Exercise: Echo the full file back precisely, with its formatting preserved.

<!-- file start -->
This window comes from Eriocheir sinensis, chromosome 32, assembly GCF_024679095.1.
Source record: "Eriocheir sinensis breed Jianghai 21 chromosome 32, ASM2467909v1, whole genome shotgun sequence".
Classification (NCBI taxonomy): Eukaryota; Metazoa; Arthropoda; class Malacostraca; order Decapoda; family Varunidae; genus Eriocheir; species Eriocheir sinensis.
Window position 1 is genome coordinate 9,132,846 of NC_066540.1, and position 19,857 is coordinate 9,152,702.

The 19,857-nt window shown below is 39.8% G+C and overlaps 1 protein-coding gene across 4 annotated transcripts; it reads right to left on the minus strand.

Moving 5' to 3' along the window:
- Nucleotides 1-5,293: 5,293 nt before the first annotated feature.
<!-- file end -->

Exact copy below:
This window comes from Eriocheir sinensis, chromosome 32, assembly GCF_024679095.1.
Source record: "Eriocheir sinensis breed Jianghai 21 chromosome 32, ASM2467909v1, whole genome shotgun sequence".
Classification (NCBI taxonomy): Eukaryota; Metazoa; Arthropoda; class Malacostraca; order Decapoda; family Varunidae; genus Eriocheir; species Eriocheir sinensis.
Window position 1 is genome coordinate 9,132,846 of NC_066540.1, and position 19,857 is coordinate 9,152,702.

The 19,857-nt window shown below is 39.8% G+C and overlaps 1 protein-coding gene across 4 annotated transcripts; it reads right to left on the minus strand.

Moving 5' to 3' along the window:
- Nucleotides 1-5,293: 5,293 nt before the first annotated feature.